National Electrical Code Top Ten Tips: Article 285 -- Transient Voltage Surge Suppressors: TVSS

Based on the 2020 NEC

by Mark Lamendola

Please note, we do quote from copyrighted material. While the NFPA does allow such quotes, it does so only for the purposes of education regarding the National Electrical Code. This article is not a substitute for the NEC.

With the 2020 revision, Articles 280 and 285 were deleted and replaced by Article 242. Below is information that was current as of the 2017 NEC. It is no longer current as of the 2020 NEC.

These are the 10 NEC Article 285 items we deem most important, based on the pervasiveness of confusion and the potential costs of same.

  1. Article 285 addresses transient voltage surge suppressors (TVSSs), while NEC Article 280 addresses surge arresters. These are not the same, though they both provide surge protection.

  2. Surge arresters apply to (in most cases) just the supply side (line side) of the meter (280.22). TVSS devices apply to just the load side (285.24). Some devices are listed for use in either location, but typically surge protection devices are designed for use in only one or the other.

  3. TVSS devices (SPDs) reduce potentially damaging short-duration spikes on main power sources in a facility. They are not a substitute for lightning protection--they address voltage levels that lightning protection does not, and therefore are complementary to it.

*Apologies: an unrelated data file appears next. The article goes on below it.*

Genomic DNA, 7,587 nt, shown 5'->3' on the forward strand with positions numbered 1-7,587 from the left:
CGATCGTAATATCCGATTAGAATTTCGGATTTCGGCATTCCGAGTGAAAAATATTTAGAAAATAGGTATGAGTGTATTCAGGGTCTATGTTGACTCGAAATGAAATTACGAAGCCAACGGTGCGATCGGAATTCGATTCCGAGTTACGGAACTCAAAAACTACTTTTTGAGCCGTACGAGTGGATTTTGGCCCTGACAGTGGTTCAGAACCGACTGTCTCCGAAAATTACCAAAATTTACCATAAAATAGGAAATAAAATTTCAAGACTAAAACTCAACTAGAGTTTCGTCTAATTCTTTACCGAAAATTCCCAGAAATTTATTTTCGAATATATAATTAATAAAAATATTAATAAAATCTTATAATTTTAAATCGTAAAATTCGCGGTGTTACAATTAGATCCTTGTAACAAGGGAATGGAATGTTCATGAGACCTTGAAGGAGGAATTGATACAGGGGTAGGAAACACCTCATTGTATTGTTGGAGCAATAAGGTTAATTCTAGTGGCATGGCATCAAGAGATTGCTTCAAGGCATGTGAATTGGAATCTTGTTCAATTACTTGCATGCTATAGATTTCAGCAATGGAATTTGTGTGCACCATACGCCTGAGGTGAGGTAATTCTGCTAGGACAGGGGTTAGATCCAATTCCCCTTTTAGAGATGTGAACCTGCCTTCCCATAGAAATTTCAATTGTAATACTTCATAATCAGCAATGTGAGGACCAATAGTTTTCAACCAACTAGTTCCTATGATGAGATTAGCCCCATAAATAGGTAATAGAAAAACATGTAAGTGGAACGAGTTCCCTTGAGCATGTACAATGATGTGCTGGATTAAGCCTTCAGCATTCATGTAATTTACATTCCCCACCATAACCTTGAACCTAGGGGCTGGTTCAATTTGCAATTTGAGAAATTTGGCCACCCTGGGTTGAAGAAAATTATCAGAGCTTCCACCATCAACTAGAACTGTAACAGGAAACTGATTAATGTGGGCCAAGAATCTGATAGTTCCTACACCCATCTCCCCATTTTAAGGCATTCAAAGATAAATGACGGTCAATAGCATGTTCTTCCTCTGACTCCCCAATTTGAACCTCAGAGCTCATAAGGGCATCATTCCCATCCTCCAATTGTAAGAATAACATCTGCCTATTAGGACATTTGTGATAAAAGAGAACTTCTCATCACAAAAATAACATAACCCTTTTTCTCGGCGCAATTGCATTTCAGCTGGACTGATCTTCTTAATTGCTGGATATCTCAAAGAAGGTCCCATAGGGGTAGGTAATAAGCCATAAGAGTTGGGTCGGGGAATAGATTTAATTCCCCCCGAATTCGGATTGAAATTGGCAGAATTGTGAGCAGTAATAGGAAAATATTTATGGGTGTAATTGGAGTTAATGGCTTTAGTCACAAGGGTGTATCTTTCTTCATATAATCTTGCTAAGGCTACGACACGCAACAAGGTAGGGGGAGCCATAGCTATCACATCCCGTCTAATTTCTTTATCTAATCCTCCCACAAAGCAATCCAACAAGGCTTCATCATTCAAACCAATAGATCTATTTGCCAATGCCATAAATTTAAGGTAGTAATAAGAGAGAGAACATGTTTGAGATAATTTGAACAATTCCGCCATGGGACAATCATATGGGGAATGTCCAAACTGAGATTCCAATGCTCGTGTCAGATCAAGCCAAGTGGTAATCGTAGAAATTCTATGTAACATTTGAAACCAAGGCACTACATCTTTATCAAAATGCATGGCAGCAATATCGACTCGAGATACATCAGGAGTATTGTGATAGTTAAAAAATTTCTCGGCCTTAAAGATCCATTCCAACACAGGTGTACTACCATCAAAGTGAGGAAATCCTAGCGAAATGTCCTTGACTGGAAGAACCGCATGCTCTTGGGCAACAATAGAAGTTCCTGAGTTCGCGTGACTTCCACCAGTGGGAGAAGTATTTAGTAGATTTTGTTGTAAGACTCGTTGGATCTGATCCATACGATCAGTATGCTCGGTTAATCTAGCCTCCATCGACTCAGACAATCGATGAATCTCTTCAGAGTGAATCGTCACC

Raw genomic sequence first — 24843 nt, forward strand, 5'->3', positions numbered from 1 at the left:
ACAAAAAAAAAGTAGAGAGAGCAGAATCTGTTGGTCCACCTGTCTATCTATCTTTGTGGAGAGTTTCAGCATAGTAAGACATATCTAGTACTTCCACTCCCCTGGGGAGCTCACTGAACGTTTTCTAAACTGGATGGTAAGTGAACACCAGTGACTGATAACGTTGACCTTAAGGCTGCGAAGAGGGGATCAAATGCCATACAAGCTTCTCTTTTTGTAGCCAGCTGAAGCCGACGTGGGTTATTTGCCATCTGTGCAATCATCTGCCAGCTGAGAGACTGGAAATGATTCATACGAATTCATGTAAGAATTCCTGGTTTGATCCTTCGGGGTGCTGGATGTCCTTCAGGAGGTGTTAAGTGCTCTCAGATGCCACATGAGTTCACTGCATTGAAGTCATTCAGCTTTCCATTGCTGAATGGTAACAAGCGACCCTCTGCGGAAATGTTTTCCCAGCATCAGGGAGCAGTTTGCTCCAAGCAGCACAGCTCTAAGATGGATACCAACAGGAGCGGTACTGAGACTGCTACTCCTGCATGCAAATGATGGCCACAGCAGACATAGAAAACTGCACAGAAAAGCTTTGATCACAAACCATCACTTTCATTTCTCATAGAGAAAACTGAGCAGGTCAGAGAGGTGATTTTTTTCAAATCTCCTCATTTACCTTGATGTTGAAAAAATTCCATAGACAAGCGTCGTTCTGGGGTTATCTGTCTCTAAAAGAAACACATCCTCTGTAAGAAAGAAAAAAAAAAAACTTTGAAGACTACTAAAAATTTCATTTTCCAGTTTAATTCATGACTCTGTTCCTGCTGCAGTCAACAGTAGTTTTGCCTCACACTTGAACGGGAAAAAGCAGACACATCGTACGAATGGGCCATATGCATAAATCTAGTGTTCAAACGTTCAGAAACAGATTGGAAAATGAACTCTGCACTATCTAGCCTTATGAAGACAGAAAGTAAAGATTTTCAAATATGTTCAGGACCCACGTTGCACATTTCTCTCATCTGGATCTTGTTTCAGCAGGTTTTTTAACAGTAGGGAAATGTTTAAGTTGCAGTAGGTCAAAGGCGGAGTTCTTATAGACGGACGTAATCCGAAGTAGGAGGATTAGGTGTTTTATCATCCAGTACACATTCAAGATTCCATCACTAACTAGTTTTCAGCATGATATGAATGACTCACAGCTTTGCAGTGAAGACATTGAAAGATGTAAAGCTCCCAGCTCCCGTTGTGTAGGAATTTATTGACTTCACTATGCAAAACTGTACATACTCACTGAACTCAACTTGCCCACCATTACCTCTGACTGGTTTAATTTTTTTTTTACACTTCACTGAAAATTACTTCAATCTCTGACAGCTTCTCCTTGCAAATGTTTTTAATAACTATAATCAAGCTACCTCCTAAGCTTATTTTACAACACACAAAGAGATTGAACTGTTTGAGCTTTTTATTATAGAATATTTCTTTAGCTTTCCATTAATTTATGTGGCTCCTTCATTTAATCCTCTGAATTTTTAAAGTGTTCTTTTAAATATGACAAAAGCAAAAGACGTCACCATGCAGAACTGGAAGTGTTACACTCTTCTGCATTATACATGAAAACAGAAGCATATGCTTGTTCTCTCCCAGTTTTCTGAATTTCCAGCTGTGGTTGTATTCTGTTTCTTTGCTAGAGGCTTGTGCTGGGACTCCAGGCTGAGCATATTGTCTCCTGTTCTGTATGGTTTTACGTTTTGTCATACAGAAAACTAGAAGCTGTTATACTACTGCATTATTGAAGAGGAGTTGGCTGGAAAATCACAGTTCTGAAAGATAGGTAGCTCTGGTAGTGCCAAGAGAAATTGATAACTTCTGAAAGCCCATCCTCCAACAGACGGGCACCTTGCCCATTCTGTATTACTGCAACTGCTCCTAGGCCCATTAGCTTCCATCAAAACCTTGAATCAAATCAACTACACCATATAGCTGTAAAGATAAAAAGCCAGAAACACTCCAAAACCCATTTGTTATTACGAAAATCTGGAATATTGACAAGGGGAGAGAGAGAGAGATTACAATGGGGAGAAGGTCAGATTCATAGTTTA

4. The general hierarchy is this: lightning protection (service), TVSS (service and feeders), surge arrester (feeder and branch circuits), point of use surge protection (provided by plug-in devices, UPS systems, line conditioners, and so on).

  5.  When you use a TVSS device, you must connect it to each ungrounded conductor. The logic here is pretty obvious, but if you don't find it obvious just thinking about it then draw out the circuit.

  6. Don't get confused over TVSS ratings. More isn't necessarily better. While the NEC doesn't require you to think out the system, reality does. A staged system is almost always the only way to go.

  7. You can put TVSSs indoors or outdoors. It simply is not true that the NEC prohibits locating them outdoors. But, you must make them inaccessible to unqualified persons [285.11].

  8. TVSS has strict wiring requirements, to deal with high frequency. Do not violate these and expect protection.

  9. Connecting your TVSS to a ground rod driven into the dirt is not sufficient. The electricity is always trying to get back to the source--that's why electricity works. You must ground per the applicable requirements of Article 250 [285.28].

  10. TVSS is essentially useless without good grounding and bonding.

Check out this grounding case history!